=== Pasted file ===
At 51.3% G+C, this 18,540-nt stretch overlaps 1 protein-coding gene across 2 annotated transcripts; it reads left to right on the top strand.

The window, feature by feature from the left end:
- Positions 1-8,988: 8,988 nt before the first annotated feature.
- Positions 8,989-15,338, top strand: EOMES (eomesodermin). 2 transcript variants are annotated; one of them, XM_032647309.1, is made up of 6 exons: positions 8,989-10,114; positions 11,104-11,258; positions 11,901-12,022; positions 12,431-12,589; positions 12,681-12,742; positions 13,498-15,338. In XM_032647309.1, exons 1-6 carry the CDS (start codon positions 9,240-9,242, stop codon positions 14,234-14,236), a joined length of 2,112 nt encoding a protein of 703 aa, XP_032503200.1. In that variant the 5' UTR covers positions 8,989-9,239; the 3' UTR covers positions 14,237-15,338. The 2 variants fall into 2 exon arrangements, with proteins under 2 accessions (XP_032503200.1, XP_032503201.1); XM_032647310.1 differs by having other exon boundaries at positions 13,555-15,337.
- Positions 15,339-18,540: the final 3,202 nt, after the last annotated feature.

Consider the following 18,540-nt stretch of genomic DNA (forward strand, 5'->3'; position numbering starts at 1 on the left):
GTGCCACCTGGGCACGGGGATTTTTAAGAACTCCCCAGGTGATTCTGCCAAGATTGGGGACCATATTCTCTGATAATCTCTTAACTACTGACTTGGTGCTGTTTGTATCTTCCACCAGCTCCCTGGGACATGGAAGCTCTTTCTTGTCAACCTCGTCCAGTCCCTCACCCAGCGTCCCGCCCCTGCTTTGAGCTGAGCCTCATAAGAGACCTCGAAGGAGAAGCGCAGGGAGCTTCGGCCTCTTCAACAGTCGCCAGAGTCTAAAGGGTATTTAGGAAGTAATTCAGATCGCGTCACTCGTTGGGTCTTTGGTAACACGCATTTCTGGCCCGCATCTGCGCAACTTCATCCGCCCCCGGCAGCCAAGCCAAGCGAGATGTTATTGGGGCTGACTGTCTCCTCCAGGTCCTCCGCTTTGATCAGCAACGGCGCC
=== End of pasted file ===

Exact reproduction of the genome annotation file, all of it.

At 51.3% G+C, this 18,540-nt stretch overlaps 1 protein-coding gene across 2 annotated transcripts; it reads left to right on the top strand.

The window, feature by feature from the left end:
- Positions 1-8,988: 8,988 nt before the first annotated feature.
- Positions 8,989-15,338, top strand: EOMES (eomesodermin). 2 transcript variants are annotated; one of them, XM_032647309.1, is made up of 6 exons: positions 8,989-10,114; positions 11,104-11,258; positions 11,901-12,022; positions 12,431-12,589; positions 12,681-12,742; positions 13,498-15,338. In XM_032647309.1, exons 1-6 carry the CDS (start codon positions 9,240-9,242, stop codon positions 14,234-14,236), a joined length of 2,112 nt encoding a protein of 703 aa, XP_032503200.1. In that variant the 5' UTR covers positions 8,989-9,239; the 3' UTR covers positions 14,237-15,338. The 2 variants fall into 2 exon arrangements, with proteins under 2 accessions (XP_032503200.1, XP_032503201.1); XM_032647310.1 differs by having other exon boundaries at positions 13,555-15,337.
- Positions 15,339-18,540: the final 3,202 nt, after the last annotated feature.

Consider the following 18,540-nt stretch of genomic DNA (forward strand, 5'->3'; position numbering starts at 1 on the left):
GTGCCACCTGGGCACGGGGATTTTTAAGAACTCCCCAGGTGATTCTGCCAAGATTGGGGACCATATTCTCTGATAATCTCTTAACTACTGACTTGGTGCTGTTTGTATCTTCCACCAGCTCCCTGGGACATGGAAGCTCTTTCTTGTCAACCTCGTCCAGTCCCTCACCCAGCGTCCCGCCCCTGCTTTGAGCTGAGCCTCATAAGAGACCTCGAAGGAGAAGCGCAGGGAGCTTCGGCCTCTTCAACAGTCGCCAGAGTCTAAAGGGTATTTAGGAAGTAATTCAGATCGCGTCACTCGTTGGGTCTTTGGTAACACGCATTTCTGGCCCGCATCTGCGCAACTTCATCCGCCCCCGGCAGCCAAGCCAAGCGAGATGTTATTGGGGCTGACTGTCTCCTCCAGGTCCTCCGCTTTGATCAGCAACGGCGCC